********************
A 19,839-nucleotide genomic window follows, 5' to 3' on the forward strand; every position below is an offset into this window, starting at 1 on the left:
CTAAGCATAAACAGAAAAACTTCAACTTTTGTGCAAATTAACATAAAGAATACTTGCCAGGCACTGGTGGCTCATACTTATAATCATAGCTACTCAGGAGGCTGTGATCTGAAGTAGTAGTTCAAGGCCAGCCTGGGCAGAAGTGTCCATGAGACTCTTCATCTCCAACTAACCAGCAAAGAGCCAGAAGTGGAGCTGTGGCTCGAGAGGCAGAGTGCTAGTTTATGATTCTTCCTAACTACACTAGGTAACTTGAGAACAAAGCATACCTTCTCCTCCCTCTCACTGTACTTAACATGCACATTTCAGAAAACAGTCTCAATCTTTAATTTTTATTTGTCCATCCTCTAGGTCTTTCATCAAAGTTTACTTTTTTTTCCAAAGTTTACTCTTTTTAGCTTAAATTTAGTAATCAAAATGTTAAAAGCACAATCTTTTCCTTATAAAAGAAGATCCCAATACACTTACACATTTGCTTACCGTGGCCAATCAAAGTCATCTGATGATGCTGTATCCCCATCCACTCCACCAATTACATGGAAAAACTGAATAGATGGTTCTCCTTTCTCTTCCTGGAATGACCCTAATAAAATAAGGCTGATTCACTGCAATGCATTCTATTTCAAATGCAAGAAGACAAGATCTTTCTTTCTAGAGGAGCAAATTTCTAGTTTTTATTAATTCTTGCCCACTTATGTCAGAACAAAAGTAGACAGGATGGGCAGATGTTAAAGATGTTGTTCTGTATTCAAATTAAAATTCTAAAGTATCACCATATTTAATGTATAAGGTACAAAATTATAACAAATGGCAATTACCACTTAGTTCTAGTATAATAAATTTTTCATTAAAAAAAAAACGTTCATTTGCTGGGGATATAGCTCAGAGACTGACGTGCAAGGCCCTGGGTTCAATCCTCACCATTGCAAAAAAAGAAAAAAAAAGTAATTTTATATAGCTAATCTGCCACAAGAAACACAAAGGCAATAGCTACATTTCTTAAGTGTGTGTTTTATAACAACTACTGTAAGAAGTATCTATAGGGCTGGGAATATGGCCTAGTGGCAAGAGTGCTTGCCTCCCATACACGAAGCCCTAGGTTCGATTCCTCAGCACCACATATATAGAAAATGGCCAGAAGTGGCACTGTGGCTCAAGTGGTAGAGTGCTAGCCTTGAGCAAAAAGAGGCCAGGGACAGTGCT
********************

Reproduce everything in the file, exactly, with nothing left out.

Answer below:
A 19,839-nucleotide genomic window follows, 5' to 3' on the forward strand; every position below is an offset into this window, starting at 1 on the left:
CTAAGCATAAACAGAAAAACTTCAACTTTTGTGCAAATTAACATAAAGAATACTTGCCAGGCACTGGTGGCTCATACTTATAATCATAGCTACTCAGGAGGCTGTGATCTGAAGTAGTAGTTCAAGGCCAGCCTGGGCAGAAGTGTCCATGAGACTCTTCATCTCCAACTAACCAGCAAAGAGCCAGAAGTGGAGCTGTGGCTCGAGAGGCAGAGTGCTAGTTTATGATTCTTCCTAACTACACTAGGTAACTTGAGAACAAAGCATACCTTCTCCTCCCTCTCACTGTACTTAACATGCACATTTCAGAAAACAGTCTCAATCTTTAATTTTTATTTGTCCATCCTCTAGGTCTTTCATCAAAGTTTACTTTTTTTTCCAAAGTTTACTCTTTTTAGCTTAAATTTAGTAATCAAAATGTTAAAAGCACAATCTTTTCCTTATAAAAGAAGATCCCAATACACTTACACATTTGCTTACCGTGGCCAATCAAAGTCATCTGATGATGCTGTATCCCCATCCACTCCACCAATTACATGGAAAAACTGAATAGATGGTTCTCCTTTCTCTTCCTGGAATGACCCTAATAAAATAAGGCTGATTCACTGCAATGCATTCTATTTCAAATGCAAGAAGACAAGATCTTTCTTTCTAGAGGAGCAAATTTCTAGTTTTTATTAATTCTTGCCCACTTATGTCAGAACAAAAGTAGACAGGATGGGCAGATGTTAAAGATGTTGTTCTGTATTCAAATTAAAATTCTAAAGTATCACCATATTTAATGTATAAGGTACAAAATTATAACAAATGGCAATTACCACTTAGTTCTAGTATAATAAATTTTTCATTAAAAAAAAAACGTTCATTTGCTGGGGATATAGCTCAGAGACTGACGTGCAAGGCCCTGGGTTCAATCCTCACCATTGCAAAAAAAGAAAAAAAAAGTAATTTTATATAGCTAATCTGCCACAAGAAACACAAAGGCAATAGCTACATTTCTTAAGTGTGTGTTTTATAACAACTACTGTAAGAAGTATCTATAGGGCTGGGAATATGGCCTAGTGGCAAGAGTGCTTGCCTCCCATACACGAAGCCCTAGGTTCGATTCCTCAGCACCACATATATAGAAAATGGCCAGAAGTGGCACTGTGGCTCAAGTGGTAGAGTGCTAGCCTTGAGCAAAAAGAGGCCAGGGACAGTGCT